Even as the states have the power to suspend some provisions of the labour laws, they cannot exempt all labour laws.
After UP, Madhya Pradesh, Gujarat and other states suspended several provisions in their labour laws, the debate has heated up on whether such change in labour laws can pass the legal barrier. Even as the states have the power to suspend some provisions of the labour laws, they cannot exempt all labour laws. Since labour is on the concurrent list under the Seventh Schedule of the Indian Constitution, both the centre and the states can make laws under this subject. Most central labour laws have provisions that delegate certain powers to the state government, however, while the states have the powers to exempt several provisions from enforcement in their respective states, in matters where the centre holds the field, the state cannot directly move to make exemptions.
“There can be a claim of repugnancy by the central government when the state government tries to suspend entire laws and not just those sections delegated to it. Further, Article 213 of the Constitution mandates that an ordinance be sent to the President for his assent and according to Article 254 (2), any Bill relating to a subject in the concurrent list, which may be repugnant to a Union law, would need the approval of the President,” Neeraj Dubey, Partner, Lakshmikumaran & Sridharan Attorneys, told Financial Express Online. So, there are a lot of steps before these measures are enforced in these states, he added.
There is another part of the debate that says that the relaxations in work timings brought in by various state governments of Gujarat, Himachal Pradesh and Punjab under Factories Act are either in exercise of their powers in case of a public emergency or to address an exceptional press of work. Hence, whether Covid-19 or the economic shutdown caused by it would qualify as such may need to be judicially validated, if questioned. Also, in case of a public emergency, the state government can only provide these relaxations for a maximum period of 3 months at once.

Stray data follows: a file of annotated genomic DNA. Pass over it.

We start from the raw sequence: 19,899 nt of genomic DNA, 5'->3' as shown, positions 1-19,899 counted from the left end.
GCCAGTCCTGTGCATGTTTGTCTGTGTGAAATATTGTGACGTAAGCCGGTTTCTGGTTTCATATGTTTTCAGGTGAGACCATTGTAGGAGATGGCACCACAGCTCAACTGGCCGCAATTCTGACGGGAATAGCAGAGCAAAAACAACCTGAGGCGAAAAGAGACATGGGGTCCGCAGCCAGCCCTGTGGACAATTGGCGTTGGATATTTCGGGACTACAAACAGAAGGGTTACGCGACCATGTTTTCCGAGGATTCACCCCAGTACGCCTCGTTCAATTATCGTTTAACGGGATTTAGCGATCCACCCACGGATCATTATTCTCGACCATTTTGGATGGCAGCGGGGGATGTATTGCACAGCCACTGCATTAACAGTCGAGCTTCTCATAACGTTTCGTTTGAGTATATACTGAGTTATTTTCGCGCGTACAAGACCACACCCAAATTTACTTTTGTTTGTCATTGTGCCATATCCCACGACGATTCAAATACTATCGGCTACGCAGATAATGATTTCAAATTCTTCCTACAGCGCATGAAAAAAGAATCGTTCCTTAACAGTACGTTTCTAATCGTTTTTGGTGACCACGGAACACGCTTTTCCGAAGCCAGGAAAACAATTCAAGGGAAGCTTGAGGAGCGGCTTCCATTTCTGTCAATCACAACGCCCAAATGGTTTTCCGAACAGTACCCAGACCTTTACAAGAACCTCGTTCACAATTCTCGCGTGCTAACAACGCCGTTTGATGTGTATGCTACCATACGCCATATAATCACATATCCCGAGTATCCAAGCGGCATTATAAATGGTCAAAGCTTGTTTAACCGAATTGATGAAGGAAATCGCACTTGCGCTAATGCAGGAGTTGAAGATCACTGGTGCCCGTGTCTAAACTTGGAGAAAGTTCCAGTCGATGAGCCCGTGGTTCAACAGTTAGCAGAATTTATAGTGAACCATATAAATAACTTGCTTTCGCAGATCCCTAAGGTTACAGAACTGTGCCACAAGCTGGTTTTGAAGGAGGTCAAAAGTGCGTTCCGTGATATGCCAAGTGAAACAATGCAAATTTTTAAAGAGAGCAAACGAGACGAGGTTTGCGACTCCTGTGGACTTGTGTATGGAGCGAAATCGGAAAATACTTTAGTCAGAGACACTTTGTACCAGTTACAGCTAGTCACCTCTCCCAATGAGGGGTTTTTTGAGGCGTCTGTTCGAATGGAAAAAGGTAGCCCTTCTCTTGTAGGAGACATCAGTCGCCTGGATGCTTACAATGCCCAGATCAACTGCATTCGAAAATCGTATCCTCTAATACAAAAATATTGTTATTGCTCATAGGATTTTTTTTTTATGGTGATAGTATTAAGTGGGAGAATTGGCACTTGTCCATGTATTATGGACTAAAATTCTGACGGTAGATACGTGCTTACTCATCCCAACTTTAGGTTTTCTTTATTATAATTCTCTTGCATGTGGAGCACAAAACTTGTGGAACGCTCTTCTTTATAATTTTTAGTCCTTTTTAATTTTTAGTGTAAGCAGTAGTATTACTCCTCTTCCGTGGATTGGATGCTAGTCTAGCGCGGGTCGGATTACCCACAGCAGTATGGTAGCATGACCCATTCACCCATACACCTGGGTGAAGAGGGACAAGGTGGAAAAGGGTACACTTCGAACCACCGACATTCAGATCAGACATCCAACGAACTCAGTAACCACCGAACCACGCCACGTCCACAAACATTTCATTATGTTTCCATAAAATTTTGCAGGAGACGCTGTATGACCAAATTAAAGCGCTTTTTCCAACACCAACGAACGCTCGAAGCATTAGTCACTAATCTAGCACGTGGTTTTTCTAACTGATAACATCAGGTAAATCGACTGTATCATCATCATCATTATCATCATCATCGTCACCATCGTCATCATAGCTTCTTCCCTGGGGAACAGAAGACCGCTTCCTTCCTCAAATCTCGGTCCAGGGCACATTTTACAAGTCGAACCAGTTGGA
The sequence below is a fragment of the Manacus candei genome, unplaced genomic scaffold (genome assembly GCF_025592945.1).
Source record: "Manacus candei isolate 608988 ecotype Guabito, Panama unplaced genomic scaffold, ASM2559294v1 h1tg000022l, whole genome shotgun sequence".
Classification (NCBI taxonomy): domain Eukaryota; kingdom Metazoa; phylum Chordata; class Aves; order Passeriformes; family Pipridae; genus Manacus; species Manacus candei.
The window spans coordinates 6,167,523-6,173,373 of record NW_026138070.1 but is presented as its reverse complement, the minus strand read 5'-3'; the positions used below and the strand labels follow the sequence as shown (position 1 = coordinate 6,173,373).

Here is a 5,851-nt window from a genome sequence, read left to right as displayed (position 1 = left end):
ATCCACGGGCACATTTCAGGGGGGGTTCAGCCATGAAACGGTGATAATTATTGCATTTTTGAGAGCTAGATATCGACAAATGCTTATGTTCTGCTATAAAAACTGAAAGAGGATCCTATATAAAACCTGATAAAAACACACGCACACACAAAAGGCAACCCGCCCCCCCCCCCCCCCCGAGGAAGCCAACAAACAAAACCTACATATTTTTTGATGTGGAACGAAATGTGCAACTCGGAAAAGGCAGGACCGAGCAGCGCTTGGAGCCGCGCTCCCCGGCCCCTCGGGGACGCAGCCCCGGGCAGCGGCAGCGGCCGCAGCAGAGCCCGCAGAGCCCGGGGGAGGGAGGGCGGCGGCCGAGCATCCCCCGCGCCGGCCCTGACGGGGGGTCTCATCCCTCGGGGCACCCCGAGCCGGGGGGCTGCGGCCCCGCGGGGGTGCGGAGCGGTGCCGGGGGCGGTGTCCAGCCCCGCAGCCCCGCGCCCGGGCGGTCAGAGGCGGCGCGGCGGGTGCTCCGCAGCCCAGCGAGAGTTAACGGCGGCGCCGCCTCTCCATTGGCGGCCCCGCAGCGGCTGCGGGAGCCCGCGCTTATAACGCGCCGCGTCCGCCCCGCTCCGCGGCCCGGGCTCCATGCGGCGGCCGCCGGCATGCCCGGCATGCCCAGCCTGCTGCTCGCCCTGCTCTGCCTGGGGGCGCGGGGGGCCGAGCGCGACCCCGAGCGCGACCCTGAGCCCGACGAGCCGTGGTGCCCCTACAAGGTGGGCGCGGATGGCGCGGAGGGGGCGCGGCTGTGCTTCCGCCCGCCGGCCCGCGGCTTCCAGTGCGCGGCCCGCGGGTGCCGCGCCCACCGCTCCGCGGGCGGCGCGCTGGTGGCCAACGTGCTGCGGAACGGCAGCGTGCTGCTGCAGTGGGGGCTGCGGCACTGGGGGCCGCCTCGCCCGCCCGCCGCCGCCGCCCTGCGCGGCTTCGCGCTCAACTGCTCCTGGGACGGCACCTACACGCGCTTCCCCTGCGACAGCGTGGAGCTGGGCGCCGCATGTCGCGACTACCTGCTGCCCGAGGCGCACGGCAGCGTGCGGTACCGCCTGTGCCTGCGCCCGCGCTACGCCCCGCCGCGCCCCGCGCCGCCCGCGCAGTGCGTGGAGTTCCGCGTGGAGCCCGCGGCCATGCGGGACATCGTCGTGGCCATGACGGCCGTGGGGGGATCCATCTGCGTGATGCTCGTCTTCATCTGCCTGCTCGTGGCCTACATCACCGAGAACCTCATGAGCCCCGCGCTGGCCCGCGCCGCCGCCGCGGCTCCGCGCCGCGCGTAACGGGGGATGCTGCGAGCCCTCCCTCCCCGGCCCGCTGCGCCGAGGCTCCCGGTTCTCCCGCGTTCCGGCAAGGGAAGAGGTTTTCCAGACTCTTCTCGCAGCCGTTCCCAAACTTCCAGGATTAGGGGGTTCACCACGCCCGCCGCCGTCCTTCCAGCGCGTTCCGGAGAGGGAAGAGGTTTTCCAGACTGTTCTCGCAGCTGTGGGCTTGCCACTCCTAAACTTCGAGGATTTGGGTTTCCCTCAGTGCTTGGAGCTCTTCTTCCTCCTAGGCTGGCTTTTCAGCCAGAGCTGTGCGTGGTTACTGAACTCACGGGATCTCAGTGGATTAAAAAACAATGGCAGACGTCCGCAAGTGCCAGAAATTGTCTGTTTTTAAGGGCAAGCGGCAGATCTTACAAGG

“These exemptions are also only applicable for an initial period of 3 months as per law. As these exemptions form part of the MP government’s 1000 day plan to attract fresh investments in the state, it is currently not clear how the government would be able to extend these further after Covid threat subsides,” said Damini Bhalla, Partner, L&L Partners.
The UP government also passed an ordinance exempting all factories and commercial establishments from the application of a majority of labour laws for a period of 3 years. However, since labour welfare including conditions of work and employer’s liability fall under the concurrent list of the Constitution, a carte blanche compliance holiday from the applicability of all labour laws in general including the overall exemption from central statutes may require Presidential assent before it is brought in force, Damini Bhalla added.
Meanwhile, the detailed text of the ordinance is still not released and thus more clarity is yet to come in the public domain about the changes in the laws. The government aims to boost the factory output, employment and thus the economy through these changes in the labour laws. Attracting foreign companies looking to shift base out of China is also one of the motives behind exempting the labour laws.